It’s not that dissimilar from the NAPster case against nuke ownership…inherently aggressive. Whether cigarette smoke rises to that level of aggression is, I’d think, an open question. In a L society, the insurance companies might sort that out.

  58. langa

    It could be viewed as an aggression if cigarette smoke wafts into another person’s space.

    Under such an idiotically broad definition of aggression, germs “wafting” into another person’s “space” could be viewed as aggression. That doesn’t mean there is a “good libertarian case” for forcibly quarantining anyone with the flu or strep throat or for banning cigarettes.

    In a L society, the insurance companies might sort that out.

    No, any “sorting out” would be done by property owners. If I choose to allow smoking on my property, and you don’t like it, then stay the hell off my property.

  59. Robert Capozzi

    L, unproductive. If you have the *right* standard, please share it.

    Yes, though, in the deontological NAPSTER model, property owners are the first level of arbitration in discerning rights. Insurance companies are the next level in issues like this involving externalities.

  60. Anthony Dlugos

    goddamn, some of you people just aren’t cut out for electoral politics.

    If you’re libertarian sensibilities are gonna get rankled by a comment made by our nominee while walking the streets of Cleveland, about a generally detested habit like smoking, no less, go start a radical think tank/cult, because you’re destined to be disappointed by where this party is headed.

  61. langa

    …property owners are the first level of arbitration in discerning rights.

    They are the first, last, and only level. There is no “externality” involved. In a free society, if you don’t like smoking, then stay away from where smoking is allowed. It’s as simple as that.

  62. langa

    …about a generally detested habit like smoking…

    If you think libertarianism entails advocating using the force of government to prohibit people from doing unpopular things, then you have zero understanding of the guiding principles of the LP. Given that, you should probably try a different party. May I suggest the Prohibition Party? You’d fit right in with the self-righteous do-gooders there.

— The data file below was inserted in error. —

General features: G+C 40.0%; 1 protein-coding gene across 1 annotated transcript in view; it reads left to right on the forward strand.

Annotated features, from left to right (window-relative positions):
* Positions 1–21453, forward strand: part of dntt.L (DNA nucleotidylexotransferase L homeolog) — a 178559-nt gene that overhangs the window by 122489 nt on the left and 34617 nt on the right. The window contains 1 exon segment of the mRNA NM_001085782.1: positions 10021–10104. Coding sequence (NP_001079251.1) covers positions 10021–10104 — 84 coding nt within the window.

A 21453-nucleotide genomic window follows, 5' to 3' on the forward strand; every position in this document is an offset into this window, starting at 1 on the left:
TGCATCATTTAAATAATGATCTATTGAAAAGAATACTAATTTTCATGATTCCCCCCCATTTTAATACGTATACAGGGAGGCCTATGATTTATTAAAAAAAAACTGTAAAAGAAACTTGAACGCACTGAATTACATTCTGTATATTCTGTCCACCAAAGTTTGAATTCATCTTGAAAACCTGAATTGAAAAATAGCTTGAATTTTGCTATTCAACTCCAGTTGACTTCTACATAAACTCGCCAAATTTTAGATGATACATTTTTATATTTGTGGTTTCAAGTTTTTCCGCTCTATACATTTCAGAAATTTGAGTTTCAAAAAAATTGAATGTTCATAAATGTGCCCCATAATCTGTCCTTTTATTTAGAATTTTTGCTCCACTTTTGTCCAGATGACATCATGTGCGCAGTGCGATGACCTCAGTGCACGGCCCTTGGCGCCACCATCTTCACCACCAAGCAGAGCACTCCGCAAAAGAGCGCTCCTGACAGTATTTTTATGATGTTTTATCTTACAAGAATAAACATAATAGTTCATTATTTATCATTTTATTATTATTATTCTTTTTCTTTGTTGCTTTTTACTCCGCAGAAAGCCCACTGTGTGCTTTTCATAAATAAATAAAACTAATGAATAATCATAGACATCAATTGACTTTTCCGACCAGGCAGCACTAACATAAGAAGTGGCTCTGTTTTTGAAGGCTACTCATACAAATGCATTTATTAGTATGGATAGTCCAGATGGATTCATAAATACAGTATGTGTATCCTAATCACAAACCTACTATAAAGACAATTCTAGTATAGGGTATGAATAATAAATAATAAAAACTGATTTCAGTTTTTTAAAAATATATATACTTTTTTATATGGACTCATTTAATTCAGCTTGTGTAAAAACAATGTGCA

63. Robert Capozzi

    AD, the one coherent (though highly implausible) explanation I’ve heard from NAPSTERS is that we face an imminent social collapse. From that wreckage, the survivors will recall the consistent NAPSTER stateless message and conclude that the Ls were right all along.

    Holding high the Black Banner in a political context might make sense, as the potential to reach the masses improves slightly vs a mere think tank.

  64. Robert Capozzi

    L, if I have a smelter next door to you, and the toxic smoke bilows into Langa Land, aka, your property, is that an externalities, by your way of thinking?

    I believe many NAPSTERS might say Yes.

    How about a barbecue? And then cigarettes. Where to draw the line is not easily discernible for thoughtful people, I would imagine.

  65. Anthony Dlugos

    Here’s what we know about “cigarette politics:”

    A) There aren’t enough votes to matter in defending smoker rights.
    B) The denial of the smokers’ rights is not going to be the proximate cause of federal bankruptcy.

    Given that this conversation occurred while walking down the street, and there is no indication whatsoever that governor Johnson would make an anti-smoking crusade the centerpiece of his administration, while I don’t agree with his answer from the perspective of libertarian purity, in the world of electoral politics it’s not a big deal. This is why I specifically said some of you people are not cut out for ELECTORAL politics. I said nothing about not being cut out for coffee house philosophy debates.

    Losertarians like to take pot shots at incidental stuff like this, but won’t admit the benefits of a pragmatic approach to a presidential campaign: governor Johnson is not going to get caught up in endless debates on tertiary issues. Losertarians LOVE endless debates on tertiary issues. The consequence of which is that, had a Losertatian-approved nominee been the one involved in this conversation, he or she CERTAINLY would have taken the opportunity to bore the voters with their encyclopedic knowledge of Rothbardian property rights, then dug in their heels, then turned their entire presidential campaign into a referendum on smokers rights while entitlements continue to run up a gargantuan tab.

    Of course, a Losertarian never would have gotten to have this conversation, because in addition to being the type of person who thinks reading a couple Rothbard books makes them qualified to be chief executive of the federal government, they are the type that would have jumped at the CRA bait at the convention debate like a Pavlovian dog and turned the two or three interviews they would have gotten in early June into defenses of racist louts before the media would have just dropped them as catastrophically unqualified, at which point the “campaign,” such as it would have been, would have turned into yet another iteration of preaching to the choir.

  66. Andy

    I could see restricting smoking to designated spaces at public buildings. Like say a public library or a court house could restrict smoking to an outside area, or perhaps have a separate room for smokers. If it were a private establishment, like say a restaurant, the owner or owners could designate a smoking area and a non-smoking area, or they could just allow smoking, or not allow smoking at all.